One of the things I try not to do is to fall down the internet rabbit hole. I failed when I started thinking about various movie memories I've had over the years which were connected with a previous post. Once I became hopelessly lost on YouTube, I decided that I would change focus for a series of new blog posts. Instead of remembering incidences that had occurred during some of my favorite films, I would share some of my favorite actual scenes.
This time around, I thought I would share a scene that's probably #1 on my list. I fell in love with "Out of Africa" when it opened in theaters, and I went back faithfully once a week until it was no longer being shown. I don't know about you, but for me to fall in love with a movie, it has to be with the total package: the story, the actors, the cinematography, and the music. If all of those factors combine in just the right way, it's magic.
"Out of Africa" had that perfect package for me. The story: a slice of history done up by Hollywood about a writer-- a strong, adventurous woman in Africa; her life there and her love affair with a British hunter/adventurer. I already knew Meryl Streep was phenomenal. I also knew that Robert Redford was being panned for portraying an accentless upper-class Englishman. Guess what? His lack of an accent didn't bother me at all. Spiritually he was right for the part. And be completely, totally honest with yourself. If you were in a movie sharing almost all of your scenes with Accent Master Meryl Streep, how do you think you'd come off in the resulting duel? I don't know about you, but I'd be a dud. Redford knew he would be, too. He also knew that he was in a no-win predicament.
But to get back on track, my favorite scene in this movie is when Denys Finch Hatton takes Karen Blixen up in that black and yellow bi-plane for-- as she describes it-- "a glimpse of the world through God's eye."
This scene gives me goosebumps. It gives me chills. My eyes fill with tears. It is an absolutely perfect blend of music and cinematography. It is an example of The Perfect Gift. When all Streep can do to acknowledge how profound this gift is is to reach back to hold Redford's hand, I understand. There could not possibly be words that came close to describing her depth of feeling.
Here's the scene:
I don't think I've ever told you before, but I once had a large collection of movie soundtracks. John Barry, the composer of the music for "Out of Africa," is one of my favorites, and his lush, romantic music is the perfect accompaniment to David Watkin's cinematography.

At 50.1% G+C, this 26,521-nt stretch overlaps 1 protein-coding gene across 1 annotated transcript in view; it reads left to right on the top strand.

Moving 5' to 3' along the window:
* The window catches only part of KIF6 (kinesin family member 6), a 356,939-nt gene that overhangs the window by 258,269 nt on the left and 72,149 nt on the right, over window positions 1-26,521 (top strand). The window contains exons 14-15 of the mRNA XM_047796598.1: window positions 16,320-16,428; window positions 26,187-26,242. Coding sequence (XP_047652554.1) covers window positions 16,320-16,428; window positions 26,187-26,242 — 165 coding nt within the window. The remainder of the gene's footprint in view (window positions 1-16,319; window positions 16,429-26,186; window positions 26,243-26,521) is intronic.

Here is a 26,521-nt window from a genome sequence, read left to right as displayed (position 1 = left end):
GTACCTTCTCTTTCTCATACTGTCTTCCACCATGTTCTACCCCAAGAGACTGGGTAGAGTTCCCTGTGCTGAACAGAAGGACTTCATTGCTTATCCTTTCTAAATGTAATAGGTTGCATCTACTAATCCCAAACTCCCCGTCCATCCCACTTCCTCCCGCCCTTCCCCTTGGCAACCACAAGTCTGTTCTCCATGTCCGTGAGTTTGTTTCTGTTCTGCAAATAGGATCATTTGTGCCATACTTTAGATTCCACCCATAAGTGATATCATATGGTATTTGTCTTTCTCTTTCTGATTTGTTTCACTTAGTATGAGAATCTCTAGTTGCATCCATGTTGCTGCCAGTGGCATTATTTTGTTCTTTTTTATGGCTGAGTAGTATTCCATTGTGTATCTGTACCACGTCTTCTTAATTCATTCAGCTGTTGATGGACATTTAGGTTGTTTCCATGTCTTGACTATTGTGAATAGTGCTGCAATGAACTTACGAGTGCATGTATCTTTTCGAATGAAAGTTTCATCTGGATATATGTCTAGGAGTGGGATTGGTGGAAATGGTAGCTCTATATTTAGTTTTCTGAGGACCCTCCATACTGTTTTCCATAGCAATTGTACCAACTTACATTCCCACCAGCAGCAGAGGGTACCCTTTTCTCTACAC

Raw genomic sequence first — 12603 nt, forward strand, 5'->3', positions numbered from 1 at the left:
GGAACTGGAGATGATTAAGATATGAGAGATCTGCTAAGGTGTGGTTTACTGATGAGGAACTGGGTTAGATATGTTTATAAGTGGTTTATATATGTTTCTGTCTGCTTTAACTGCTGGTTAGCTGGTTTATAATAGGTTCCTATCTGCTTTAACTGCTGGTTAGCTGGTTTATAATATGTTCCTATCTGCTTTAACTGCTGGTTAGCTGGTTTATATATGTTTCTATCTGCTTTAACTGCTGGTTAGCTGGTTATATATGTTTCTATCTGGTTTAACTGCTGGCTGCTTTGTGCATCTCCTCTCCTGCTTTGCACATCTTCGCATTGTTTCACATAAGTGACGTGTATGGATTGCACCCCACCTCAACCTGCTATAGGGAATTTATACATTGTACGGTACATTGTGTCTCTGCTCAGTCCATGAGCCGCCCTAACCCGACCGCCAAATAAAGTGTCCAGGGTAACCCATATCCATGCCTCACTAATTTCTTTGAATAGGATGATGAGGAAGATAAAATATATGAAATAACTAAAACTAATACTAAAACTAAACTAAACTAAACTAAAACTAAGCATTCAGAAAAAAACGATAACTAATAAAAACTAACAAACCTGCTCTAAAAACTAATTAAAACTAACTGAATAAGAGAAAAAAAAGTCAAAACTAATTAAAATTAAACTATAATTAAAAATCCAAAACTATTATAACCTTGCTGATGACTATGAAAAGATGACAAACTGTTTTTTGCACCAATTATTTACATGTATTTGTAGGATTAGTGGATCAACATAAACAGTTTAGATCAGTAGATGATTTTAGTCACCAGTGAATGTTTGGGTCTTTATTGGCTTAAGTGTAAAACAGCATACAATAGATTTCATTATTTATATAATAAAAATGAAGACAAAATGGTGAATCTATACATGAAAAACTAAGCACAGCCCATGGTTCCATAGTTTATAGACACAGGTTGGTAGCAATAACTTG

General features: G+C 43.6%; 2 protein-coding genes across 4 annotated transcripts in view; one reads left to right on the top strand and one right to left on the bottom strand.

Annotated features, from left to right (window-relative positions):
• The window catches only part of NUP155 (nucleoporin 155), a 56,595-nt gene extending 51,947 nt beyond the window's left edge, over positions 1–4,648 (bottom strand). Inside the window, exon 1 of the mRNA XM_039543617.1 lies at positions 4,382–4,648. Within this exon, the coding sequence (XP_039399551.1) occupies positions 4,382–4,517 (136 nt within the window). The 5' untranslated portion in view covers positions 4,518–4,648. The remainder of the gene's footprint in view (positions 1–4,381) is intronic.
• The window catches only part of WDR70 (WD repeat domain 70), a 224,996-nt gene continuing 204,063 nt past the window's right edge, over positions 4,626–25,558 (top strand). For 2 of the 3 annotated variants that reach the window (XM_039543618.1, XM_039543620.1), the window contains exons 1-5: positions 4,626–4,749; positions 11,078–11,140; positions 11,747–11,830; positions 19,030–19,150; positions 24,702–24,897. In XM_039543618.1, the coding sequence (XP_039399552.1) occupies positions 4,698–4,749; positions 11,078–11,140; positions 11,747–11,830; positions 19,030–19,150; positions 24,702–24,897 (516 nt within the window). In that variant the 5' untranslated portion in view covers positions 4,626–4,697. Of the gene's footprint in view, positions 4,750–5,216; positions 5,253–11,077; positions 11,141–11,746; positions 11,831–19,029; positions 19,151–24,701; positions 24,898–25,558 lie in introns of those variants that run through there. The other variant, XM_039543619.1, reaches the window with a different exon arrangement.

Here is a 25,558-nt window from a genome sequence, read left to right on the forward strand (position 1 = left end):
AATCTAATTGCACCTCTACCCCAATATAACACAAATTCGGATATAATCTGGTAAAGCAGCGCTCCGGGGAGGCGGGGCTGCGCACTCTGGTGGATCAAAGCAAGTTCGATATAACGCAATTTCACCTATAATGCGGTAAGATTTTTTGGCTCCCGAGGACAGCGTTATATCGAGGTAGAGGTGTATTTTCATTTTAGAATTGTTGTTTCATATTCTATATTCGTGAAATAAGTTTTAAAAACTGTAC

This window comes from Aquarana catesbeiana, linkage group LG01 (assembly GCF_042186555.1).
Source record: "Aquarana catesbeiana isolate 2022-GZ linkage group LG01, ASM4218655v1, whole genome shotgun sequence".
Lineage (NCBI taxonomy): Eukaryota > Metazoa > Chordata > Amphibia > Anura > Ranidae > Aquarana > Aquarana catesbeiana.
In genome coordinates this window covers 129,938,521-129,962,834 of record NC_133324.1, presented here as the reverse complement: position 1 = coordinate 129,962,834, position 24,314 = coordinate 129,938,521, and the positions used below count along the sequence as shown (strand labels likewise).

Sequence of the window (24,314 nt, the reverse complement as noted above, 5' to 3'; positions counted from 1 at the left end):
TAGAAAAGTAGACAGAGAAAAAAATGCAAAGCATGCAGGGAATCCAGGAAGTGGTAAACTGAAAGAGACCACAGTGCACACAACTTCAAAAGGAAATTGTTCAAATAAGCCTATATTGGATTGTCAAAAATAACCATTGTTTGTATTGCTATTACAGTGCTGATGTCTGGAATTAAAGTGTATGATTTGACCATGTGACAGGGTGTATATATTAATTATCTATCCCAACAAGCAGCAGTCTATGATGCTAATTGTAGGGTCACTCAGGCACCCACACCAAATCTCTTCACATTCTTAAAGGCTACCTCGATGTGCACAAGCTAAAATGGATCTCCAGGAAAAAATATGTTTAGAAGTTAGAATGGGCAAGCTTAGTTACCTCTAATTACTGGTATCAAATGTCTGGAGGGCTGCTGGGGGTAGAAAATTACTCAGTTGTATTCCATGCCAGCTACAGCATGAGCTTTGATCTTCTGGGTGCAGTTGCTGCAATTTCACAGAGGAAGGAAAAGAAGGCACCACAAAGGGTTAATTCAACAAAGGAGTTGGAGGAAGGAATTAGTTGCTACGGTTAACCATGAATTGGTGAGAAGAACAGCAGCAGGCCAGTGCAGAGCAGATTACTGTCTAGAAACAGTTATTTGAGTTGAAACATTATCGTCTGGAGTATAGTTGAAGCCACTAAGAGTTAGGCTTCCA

This scene (and the entire movie) also led me to read many books on that time period in Africa. It is a fascinating era filled with some larger-than-life people, including Beryl Markham who was a championship trainer of race horses, the first woman to fly solo west across the Atlantic, and the writer of one of my favorite books, West With the Night. (Hollywood may not always get it right, but that doesn't mean we can't do our own research, does it?)
I think one of the things that struck me hardest about the scene above is knowing how wonderful it would be to have another human being know me well enough to give me a gift like that. I never thought it would happen.
But it did.
And when the hot air balloon took me high over the early morning desert, I heard John Barry's music. When I saw critters out and about to find something for breakfast (and completely unaware of the humans in the silent balloon above them), I thought to myself, "This is even better, Karen. You should've tried a hot air balloon."
When the balloon came gently to earth and we all clambered out of the basket, all I could do was wrap my very own Denis in a hug, bury my face in the side of his neck, and try not to cry. So... does this movie scene mean anything to me at all? Naaaaaaaaaaaah!
Do any of you have favorite scenes in movies that affect you in much the same way? Please share!